Their response is joyful. There is excitement and an enthusiastic response to what they hear. In the immediate context of Jesus’ ministry, the message was good news that the Kingdom of God was coming. God was on the throne. That meant the prospect of peace, joy and hope. People began to realise that those promises from the Old Testament that some of them may have begun to think would never be fulfilled had not been forgotten.

Gospel means good news. It is good news to know that God is on the throne and that a time is coming when peace and justice will reign. It is good news – surprising good news – to discover that God’s anointed king has not come to bring this kingdom by means of military conquest, but by living as a servant and giving his life as a sacrifice for our sin. Imagine: a king who would die for his subjects. It is good news to know that Jesus has overcome death and that there is a hope that goes beyond ourselves.

I am writing this in the week that Steve Jobs died. Tributes have been paid by leaders from various fields. Some people have described him as a man who changed the world. His impact was huge (for example, I am typing this on an Apple MacBook) and his vision and creative genius indisputed.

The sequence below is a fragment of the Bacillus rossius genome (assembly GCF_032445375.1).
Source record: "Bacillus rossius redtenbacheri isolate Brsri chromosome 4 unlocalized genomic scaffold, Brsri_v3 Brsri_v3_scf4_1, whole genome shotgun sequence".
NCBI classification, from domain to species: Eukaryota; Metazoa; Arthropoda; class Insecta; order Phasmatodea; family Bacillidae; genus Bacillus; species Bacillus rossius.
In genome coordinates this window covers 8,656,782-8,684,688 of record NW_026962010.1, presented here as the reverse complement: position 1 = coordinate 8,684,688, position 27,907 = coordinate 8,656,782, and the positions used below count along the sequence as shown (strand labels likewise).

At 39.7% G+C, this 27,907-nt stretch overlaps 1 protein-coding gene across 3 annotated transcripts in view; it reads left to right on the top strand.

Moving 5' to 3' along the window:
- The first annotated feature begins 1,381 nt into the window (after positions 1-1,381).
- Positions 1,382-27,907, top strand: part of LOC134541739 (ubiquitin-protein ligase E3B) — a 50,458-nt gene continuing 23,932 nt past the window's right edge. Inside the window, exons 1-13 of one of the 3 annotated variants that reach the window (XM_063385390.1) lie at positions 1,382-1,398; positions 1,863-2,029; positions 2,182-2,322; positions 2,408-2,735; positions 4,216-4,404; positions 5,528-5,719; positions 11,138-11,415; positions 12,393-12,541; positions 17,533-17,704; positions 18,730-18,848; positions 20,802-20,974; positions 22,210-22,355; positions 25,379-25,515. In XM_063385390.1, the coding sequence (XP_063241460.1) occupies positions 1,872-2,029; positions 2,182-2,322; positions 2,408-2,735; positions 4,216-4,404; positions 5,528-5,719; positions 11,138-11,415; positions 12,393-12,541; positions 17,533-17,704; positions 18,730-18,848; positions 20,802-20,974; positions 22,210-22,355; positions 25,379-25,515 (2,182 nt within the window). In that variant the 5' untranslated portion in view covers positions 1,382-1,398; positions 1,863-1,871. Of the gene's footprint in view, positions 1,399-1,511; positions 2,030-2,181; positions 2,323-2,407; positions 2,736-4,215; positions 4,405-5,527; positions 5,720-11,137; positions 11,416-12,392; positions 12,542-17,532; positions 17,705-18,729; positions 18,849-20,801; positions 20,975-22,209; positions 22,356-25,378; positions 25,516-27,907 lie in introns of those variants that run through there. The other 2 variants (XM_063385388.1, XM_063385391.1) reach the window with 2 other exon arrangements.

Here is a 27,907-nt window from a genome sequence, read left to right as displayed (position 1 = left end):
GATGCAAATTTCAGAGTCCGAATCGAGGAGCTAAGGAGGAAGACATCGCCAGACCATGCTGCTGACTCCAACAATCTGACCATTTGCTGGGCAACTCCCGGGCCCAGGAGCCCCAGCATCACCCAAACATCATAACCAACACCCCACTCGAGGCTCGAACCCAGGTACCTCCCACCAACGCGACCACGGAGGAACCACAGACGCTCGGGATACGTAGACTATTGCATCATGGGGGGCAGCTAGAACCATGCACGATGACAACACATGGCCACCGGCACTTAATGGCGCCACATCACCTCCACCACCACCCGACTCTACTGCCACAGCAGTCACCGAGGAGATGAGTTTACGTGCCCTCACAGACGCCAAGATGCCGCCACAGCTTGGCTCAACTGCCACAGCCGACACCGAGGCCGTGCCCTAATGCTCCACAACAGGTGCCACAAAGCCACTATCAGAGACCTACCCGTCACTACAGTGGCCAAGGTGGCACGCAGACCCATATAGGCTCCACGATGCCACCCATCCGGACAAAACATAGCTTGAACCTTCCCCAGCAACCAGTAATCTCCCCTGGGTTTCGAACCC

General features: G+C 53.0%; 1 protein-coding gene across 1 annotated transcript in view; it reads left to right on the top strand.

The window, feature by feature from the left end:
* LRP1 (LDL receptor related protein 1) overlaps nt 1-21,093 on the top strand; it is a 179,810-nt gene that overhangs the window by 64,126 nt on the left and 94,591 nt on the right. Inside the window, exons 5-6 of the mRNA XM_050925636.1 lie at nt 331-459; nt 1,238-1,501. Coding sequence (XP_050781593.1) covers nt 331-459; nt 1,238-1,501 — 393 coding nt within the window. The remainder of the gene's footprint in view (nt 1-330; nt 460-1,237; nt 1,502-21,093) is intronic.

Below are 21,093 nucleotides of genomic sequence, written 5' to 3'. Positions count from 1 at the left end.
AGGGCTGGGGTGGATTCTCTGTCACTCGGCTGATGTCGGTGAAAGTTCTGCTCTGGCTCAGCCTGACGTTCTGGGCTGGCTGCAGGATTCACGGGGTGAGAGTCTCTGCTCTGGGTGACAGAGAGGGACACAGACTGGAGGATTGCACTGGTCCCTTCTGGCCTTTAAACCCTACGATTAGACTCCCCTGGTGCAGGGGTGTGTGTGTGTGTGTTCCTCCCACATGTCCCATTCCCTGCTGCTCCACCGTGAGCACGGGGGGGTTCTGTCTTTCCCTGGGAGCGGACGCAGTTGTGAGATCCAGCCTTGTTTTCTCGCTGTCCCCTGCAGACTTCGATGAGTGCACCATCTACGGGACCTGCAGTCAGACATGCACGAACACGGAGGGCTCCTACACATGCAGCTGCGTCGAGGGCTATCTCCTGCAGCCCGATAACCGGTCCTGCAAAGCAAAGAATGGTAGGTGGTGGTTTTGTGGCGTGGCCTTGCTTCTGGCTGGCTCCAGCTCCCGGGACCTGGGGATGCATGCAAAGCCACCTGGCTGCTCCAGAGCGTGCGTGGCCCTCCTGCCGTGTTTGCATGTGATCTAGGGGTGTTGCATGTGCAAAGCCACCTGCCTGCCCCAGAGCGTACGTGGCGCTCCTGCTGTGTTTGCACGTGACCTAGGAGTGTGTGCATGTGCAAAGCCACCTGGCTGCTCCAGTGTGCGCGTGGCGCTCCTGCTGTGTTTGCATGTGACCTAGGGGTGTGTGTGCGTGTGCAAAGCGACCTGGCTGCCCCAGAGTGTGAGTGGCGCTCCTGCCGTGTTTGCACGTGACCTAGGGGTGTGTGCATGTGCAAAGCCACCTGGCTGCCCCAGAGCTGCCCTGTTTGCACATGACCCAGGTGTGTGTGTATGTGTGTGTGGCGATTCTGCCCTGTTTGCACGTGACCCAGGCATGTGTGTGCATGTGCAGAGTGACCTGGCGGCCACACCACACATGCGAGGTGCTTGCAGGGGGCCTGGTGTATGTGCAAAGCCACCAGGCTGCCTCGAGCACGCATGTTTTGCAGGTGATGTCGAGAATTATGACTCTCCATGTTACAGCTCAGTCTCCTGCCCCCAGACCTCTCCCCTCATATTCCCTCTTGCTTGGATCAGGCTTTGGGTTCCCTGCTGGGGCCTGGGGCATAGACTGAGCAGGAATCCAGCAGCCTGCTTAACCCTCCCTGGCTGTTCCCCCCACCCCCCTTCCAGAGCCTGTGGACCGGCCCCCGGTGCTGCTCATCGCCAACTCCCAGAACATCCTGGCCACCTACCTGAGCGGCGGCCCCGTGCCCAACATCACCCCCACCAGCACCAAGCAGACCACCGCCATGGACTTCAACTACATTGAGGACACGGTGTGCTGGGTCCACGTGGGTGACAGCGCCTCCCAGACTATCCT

A few years before he died, Steve Jobs spoke to a group of American students about death and dying. “Death,” he said, “is the destination we all share.” He described death as “life’s change agent.” The old has to make way for the new. And we call get old. Our time is too short to be wasted living someone else’s life, so we should refuse to be trapped by the results of other people’s thinking.

In other words, we should aim to be our unique selves. That is how to face the reality of the inevitable destination that awaits us.

In one sense there is nothing wrong with that. Steve Jobs was surely right when he urged those students to grab the moment and not waste their lives. But the good news that Jesus brings is good news that encourages us to find hope, not within ourselves, but outside and beyond ourselves.

Good news should be received (and shared) with joy, but the problem with the way these people respond to the word is in the second aspect of their response: it is superficial.

There are no roots. They respond enthusiastically and superficially to the initial excitement and  promises of the good news. But the message never gets to go deep into their being. It never goes deep enough to bring about lasting change.